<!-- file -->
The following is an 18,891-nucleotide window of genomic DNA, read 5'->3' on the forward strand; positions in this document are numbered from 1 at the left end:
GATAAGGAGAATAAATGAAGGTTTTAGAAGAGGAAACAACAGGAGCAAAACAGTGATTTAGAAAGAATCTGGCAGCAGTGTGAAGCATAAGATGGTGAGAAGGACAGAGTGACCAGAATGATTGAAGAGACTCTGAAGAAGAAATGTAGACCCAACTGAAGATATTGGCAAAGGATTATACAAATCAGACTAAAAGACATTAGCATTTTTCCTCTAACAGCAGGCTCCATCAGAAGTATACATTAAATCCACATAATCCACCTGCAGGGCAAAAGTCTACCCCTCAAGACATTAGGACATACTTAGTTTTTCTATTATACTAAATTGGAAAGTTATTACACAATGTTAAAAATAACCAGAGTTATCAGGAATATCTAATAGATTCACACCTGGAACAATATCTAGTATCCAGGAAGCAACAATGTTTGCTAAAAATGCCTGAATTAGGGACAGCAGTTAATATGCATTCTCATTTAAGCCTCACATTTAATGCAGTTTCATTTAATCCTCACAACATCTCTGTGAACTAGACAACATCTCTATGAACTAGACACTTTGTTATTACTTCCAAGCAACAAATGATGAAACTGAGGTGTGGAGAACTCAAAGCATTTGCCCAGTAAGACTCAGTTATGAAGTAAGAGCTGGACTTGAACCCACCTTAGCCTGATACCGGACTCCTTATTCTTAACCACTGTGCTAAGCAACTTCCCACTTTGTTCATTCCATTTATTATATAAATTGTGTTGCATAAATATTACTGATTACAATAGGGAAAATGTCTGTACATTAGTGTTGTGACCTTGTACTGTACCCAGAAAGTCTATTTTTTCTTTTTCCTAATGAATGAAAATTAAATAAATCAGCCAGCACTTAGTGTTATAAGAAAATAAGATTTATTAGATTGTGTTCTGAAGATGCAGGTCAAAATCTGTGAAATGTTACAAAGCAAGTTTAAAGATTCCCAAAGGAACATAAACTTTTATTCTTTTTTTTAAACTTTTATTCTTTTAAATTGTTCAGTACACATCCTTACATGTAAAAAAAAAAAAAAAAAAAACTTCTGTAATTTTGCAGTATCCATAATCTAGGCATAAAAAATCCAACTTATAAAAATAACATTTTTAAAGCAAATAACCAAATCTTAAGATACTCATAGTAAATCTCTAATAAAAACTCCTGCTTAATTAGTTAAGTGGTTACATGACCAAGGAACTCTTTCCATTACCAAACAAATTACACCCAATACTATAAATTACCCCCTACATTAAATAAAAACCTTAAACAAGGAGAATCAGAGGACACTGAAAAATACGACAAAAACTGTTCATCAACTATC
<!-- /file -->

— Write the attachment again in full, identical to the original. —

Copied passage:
The following is an 18,891-nucleotide window of genomic DNA, read 5'->3' on the forward strand; positions in this document are numbered from 1 at the left end:
GATAAGGAGAATAAATGAAGGTTTTAGAAGAGGAAACAACAGGAGCAAAACAGTGATTTAGAAAGAATCTGGCAGCAGTGTGAAGCATAAGATGGTGAGAAGGACAGAGTGACCAGAATGATTGAAGAGACTCTGAAGAAGAAATGTAGACCCAACTGAAGATATTGGCAAAGGATTATACAAATCAGACTAAAAGACATTAGCATTTTTCCTCTAACAGCAGGCTCCATCAGAAGTATACATTAAATCCACATAATCCACCTGCAGGGCAAAAGTCTACCCCTCAAGACATTAGGACATACTTAGTTTTTCTATTATACTAAATTGGAAAGTTATTACACAATGTTAAAAATAACCAGAGTTATCAGGAATATCTAATAGATTCACACCTGGAACAATATCTAGTATCCAGGAAGCAACAATGTTTGCTAAAAATGCCTGAATTAGGGACAGCAGTTAATATGCATTCTCATTTAAGCCTCACATTTAATGCAGTTTCATTTAATCCTCACAACATCTCTGTGAACTAGACAACATCTCTATGAACTAGACACTTTGTTATTACTTCCAAGCAACAAATGATGAAACTGAGGTGTGGAGAACTCAAAGCATTTGCCCAGTAAGACTCAGTTATGAAGTAAGAGCTGGACTTGAACCCACCTTAGCCTGATACCGGACTCCTTATTCTTAACCACTGTGCTAAGCAACTTCCCACTTTGTTCATTCCATTTATTATATAAATTGTGTTGCATAAATATTACTGATTACAATAGGGAAAATGTCTGTACATTAGTGTTGTGACCTTGTACTGTACCCAGAAAGTCTATTTTTTCTTTTTCCTAATGAATGAAAATTAAATAAATCAGCCAGCACTTAGTGTTATAAGAAAATAAGATTTATTAGATTGTGTTCTGAAGATGCAGGTCAAAATCTGTGAAATGTTACAAAGCAAGTTTAAAGATTCCCAAAGGAACATAAACTTTTATTCTTTTTTTTAAACTTTTATTCTTTTAAATTGTTCAGTACACATCCTTACATGTAAAAAAAAAAAAAAAAAAAACTTCTGTAATTTTGCAGTATCCATAATCTAGGCATAAAAAATCCAACTTATAAAAATAACATTTTTAAAGCAAATAACCAAATCTTAAGATACTCATAGTAAATCTCTAATAAAAACTCCTGCTTAATTAGTTAAGTGGTTACATGACCAAGGAACTCTTTCCATTACCAAACAAATTACACCCAATACTATAAATTACCCCCTACATTAAATAAAAACCTTAAACAAGGAGAATCAGAGGACACTGAAAAATACGACAAAAACTGTTCATCAACTATC